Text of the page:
4. If you could go into this picture, what would you say and do?
Here we’re encouraging the person to delve deeper into a subjective interpretation of the image by inviting them to immerse themselves into it. It’s the kind of question that encourages fantasy, daydreaming, and the ability step out of this “reality” and into another one. People vary greatly in how extensively they can respond to this question, or if at all. This question offers people their first opportunity to take control over the image, if they so desire - and to manifest how active or passive they see themselves in it.
5. What would you change about the image?
Following Question 4, this one specifically invites the person to change the reality of the image based on their own needs and expectations. They are not passive observers of or participants in the picture, but an empowered being who can change the structure, emotions, and meanings of the photo. In responding to Question 4, some people do discuss ways they might modify the scene and/or the subjects in it. For those who do not, this question 5 might encourage that exploration.
6. What message might this picture be giving you?
Following Question 5, this one encourages people to summarize the possible lessons the image has to offer them. It’s based on the assumption in humanistic psychology that people intrinsically know how to better understand themselves, resolve personal difficulties, and find meaning in the world. It’s also based on the assumption that images, in particular, can encourage people to tap these internal resources.
7. If you gave a title to this image, to capture what it means to you, what would it be?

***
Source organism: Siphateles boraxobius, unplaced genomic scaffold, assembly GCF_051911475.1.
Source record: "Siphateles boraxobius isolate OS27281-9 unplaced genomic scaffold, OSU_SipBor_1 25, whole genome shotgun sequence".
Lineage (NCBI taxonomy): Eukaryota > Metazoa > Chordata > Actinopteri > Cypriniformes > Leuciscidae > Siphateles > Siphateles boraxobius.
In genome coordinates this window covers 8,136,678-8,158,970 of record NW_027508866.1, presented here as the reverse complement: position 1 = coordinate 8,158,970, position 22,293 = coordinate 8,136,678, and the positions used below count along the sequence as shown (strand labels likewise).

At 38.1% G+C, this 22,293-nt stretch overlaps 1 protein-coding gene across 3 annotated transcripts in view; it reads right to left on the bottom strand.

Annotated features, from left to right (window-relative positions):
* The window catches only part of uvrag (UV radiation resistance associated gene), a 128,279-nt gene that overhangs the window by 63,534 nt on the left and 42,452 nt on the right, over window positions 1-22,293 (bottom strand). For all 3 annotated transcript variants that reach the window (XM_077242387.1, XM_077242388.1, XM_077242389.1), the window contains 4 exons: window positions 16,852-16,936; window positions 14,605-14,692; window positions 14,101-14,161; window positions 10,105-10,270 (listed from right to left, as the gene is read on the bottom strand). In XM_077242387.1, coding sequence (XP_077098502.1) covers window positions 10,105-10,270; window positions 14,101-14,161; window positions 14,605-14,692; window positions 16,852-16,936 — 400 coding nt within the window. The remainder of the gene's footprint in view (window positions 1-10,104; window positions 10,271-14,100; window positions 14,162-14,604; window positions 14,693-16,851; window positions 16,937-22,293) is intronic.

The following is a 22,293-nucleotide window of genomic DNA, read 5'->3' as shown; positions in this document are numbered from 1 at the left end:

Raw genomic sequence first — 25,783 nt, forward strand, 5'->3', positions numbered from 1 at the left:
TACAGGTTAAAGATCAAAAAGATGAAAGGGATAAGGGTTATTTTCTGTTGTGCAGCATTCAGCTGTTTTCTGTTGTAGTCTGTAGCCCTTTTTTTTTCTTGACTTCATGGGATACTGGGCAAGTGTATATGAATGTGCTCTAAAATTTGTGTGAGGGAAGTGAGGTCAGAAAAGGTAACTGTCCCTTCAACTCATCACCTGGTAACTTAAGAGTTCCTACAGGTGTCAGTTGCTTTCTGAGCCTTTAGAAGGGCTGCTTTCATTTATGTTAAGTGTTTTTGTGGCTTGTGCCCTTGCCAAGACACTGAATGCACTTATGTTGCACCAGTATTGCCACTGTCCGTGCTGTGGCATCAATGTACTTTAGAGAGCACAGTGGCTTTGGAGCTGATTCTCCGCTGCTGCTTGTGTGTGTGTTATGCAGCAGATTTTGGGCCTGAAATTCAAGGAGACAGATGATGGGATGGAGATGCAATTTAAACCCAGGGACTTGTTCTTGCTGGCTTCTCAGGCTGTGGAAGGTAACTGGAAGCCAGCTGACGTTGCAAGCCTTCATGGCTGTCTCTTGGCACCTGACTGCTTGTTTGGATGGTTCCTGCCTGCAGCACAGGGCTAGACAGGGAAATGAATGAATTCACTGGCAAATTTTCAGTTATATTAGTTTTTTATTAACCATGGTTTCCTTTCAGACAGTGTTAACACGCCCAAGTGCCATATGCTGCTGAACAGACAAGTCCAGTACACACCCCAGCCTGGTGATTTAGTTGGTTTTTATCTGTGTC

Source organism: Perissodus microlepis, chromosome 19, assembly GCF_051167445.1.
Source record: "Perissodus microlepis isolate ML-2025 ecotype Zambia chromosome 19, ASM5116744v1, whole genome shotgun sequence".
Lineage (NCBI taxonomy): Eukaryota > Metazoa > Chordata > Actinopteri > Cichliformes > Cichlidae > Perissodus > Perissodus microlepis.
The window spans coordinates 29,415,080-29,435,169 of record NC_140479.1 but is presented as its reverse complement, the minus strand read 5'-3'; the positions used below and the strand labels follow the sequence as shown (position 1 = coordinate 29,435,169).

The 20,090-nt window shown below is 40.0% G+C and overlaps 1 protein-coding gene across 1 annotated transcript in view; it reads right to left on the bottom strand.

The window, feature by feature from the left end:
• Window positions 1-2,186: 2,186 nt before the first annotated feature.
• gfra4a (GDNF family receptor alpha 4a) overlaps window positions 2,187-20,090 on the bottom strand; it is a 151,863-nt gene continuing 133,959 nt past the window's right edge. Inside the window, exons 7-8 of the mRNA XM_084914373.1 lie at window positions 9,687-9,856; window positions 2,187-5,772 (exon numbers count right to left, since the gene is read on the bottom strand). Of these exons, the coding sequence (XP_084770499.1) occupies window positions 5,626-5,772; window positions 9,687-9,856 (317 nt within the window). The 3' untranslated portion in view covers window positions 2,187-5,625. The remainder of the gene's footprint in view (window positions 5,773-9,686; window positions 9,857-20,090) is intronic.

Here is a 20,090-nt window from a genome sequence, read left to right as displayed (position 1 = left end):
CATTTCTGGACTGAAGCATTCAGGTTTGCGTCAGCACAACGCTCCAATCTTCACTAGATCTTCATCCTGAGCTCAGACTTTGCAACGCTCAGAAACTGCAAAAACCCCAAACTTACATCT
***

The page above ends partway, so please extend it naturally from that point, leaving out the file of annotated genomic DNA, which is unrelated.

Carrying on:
If posed at the end of this set of questions, number 7 serves as a way to “summarize in a nutshell” and “sign off” from their exploration of the photo. People typically choose titles reflecting ideas that stand out in their mind after responding to the previous questions. Their titles reflect the lingering “hot spot” of meaning and emotion. If you’re looking for only one quick, easy, and pithy way to determine a person’s reaction to a photo, this is a good question to ask. Many people conjure up a title that reflects their immediate personal reaction to the photo. Some choose generic titles, others pick ones that are specific and unique. In all cases, their titles might indicate something important about how their mind works in response to that particular picture, or how it works in general. Exploring in more depth why people choose a particular title leads to the kinds of insights uncovered by the other six questions.
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Photographic Psychology: Image and Psyche